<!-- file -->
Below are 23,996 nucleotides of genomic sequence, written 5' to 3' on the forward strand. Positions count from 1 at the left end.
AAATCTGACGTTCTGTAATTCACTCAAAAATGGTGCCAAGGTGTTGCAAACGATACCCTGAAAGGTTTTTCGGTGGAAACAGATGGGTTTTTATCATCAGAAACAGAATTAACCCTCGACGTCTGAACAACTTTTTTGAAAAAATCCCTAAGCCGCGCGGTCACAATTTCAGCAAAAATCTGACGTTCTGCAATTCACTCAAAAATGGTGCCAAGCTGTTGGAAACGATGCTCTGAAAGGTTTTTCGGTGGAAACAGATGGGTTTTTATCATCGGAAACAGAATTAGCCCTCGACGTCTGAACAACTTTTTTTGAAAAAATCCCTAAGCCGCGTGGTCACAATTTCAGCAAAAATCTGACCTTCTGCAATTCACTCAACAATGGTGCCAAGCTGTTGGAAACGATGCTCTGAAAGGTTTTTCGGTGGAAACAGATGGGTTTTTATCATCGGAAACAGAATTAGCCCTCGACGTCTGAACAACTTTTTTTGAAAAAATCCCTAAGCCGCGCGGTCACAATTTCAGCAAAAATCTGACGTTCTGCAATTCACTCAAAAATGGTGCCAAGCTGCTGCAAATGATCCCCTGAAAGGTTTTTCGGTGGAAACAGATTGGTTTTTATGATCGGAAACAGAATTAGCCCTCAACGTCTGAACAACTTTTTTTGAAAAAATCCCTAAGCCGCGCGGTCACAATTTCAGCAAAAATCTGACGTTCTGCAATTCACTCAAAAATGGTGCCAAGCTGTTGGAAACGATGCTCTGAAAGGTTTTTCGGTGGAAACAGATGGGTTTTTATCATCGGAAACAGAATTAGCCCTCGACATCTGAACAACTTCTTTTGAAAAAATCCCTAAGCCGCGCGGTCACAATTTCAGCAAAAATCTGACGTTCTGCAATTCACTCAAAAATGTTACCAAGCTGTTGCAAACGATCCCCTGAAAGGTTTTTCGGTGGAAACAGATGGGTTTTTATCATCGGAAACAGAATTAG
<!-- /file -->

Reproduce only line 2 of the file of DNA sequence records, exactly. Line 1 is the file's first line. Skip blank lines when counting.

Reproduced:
AAATCTGACGTTCTGTAATTCACTCAAAAATGGTGCCAAGGTGTTGCAAACGATACCCTGAAAGGTTTTTCGGTGGAAACAGATGGGTTTTTATCATCAGAAACAGAATTAACCCTCGACGTCTGAACAACTTTTTTGAAAAAATCCCTAAGCCGCGCGGTCACAATTTCAGCAAAAATCTGACGTTCTGCAATTCACTCAAAAATGGTGCCAAGCTGTTGGAAACGATGCTCTGAAAGGTTTTTCGGTGGAAACAGATGGGTTTTTATCATCGGAAACAGAATTAGCCCTCGACGTCTGAACAACTTTTTTTGAAAAAATCCCTAAGCCGCGTGGTCACAATTTCAGCAAAAATCTGACCTTCTGCAATTCACTCAACAATGGTGCCAAGCTGTTGGAAACGATGCTCTGAAAGGTTTTTCGGTGGAAACAGATGGGTTTTTATCATCGGAAACAGAATTAGCCCTCGACGTCTGAACAACTTTTTTTGAAAAAATCCCTAAGCCGCGCGGTCACAATTTCAGCAAAAATCTGACGTTCTGCAATTCACTCAAAAATGGTGCCAAGCTGCTGCAAATGATCCCCTGAAAGGTTTTTCGGTGGAAACAGATTGGTTTTTATGATCGGAAACAGAATTAGCCCTCAACGTCTGAACAACTTTTTTTGAAAAAATCCCTAAGCCGCGCGGTCACAATTTCAGCAAAAATCTGACGTTCTGCAATTCACTCAAAAATGGTGCCAAGCTGTTGGAAACGATGCTCTGAAAGGTTTTTCGGTGGAAACAGATGGGTTTTTATCATCGGAAACAGAATTAGCCCTCGACATCTGAACAACTTCTTTTGAAAAAATCCCTAAGCCGCGCGGTCACAATTTCAGCAAAAATCTGACGTTCTGCAATTCACTCAAAAATGTTACCAAGCTGTTGCAAACGATCCCCTGAAAGGTTTTTCGGTGGAAACAGATGGGTTTTTATCATCGGAAACAGAATTAG